Navigating last-minute school closures has been a stressful and anxiety-inducing task for many New Brunswick parents.
"It's a lot of stress on parents," said Sarah MacDonald, a mother of two school-age children in Moncton. "We can't put it on the calendar, we can't plan ahead."
Although MacDonald has arranged care for her younger daughter on days she's had to stay home, she said not all parents are as lucky.
More than a quarter of schools in New Brunswick have had COVID-19 cases, with the Moncton region being hardest hit by closures. Parents are usually notified the day before about an upcoming school closure.
MacDonald said both of her daughters have had to stay home due to COVID-19 cases at their schools. Her daughter in Grade 9 has missed at least eight days of in-person learning.
"She wants to be able to make friendships and have those high school memories she's heard her dad and I talk about," said MacDonald.
Allison Butcher, a preschool teacher in Sackville, said her daughter has also been disappointed with school closures.
"She's missing out on things that she was hoping would happen that day, or missing her friends," she said.
In addition to the disappointment over missing school, Butcher said COVID outbreaks at Tantramar Regional High School have left her worried about her daughter's risk of contracting the coronavirus. This year, Butcher received an email that her daughter was a close contact of a positive case.
"I know she's vaccinated. I know we'll be fine. But when you get the email, it's hard not to get a little scared," said Butcher.
Moncton and Sacvkille are both subject to the two-week "circuit breaker" restrictions that took effect on Friday. As part of the restrictions, extra-curricular activities for students age 12 and under will be placed on pause. With COVID-19 cases in Sackville being a growing concern for many members of the community, Butcher said getting cases under control has to be the priority.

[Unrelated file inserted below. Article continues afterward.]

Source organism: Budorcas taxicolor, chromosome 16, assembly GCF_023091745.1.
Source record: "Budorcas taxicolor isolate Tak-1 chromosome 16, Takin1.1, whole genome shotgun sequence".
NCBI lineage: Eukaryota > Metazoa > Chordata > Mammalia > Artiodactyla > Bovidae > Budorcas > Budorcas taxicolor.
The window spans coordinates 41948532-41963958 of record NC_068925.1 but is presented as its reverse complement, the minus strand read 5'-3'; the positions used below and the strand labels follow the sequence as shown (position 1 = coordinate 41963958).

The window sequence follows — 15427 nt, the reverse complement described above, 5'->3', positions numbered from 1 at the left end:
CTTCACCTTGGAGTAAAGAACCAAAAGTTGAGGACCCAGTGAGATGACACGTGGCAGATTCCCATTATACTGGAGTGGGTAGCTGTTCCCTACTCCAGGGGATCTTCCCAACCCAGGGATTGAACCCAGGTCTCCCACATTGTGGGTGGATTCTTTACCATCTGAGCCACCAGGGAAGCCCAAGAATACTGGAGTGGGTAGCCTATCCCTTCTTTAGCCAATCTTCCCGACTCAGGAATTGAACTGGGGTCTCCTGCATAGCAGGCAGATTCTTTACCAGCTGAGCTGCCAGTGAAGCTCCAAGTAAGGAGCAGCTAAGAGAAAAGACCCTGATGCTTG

"We just spent Thanksgiving weekend not seeing loved ones," she said. "I don't want Christmas to be that way too. I want us to do whatever we need to do now to make sure we get a handle on things."
Rapid testing coming to schools on Tuesday
Rapid tests will be distributed to unvaccinated students who are a close contact of a positive case starting Tuesday. The program is meant to help schools minimize school closures.
Mandi Lawson, a Moncton parent who has an 11-year-old son ineligible to be vaccinated, says contact tracing took five days to be completed at her son's school. Lawson is hopeful that the introduction of rapid tests will help families avoid the backlog at COVID-19 testing centres.
However, she wishes they were accessible to more students.
"I wish it wasn't just for the close contacts," said Lawson. "I think I would definitely have more peace of mind having access to those tests on an operational day."
Chief Medical Officer of Health Dr. Jennifer Russell said the program may expand its eligibility in the future.
"As things evolve, this program could evolve as well," she said.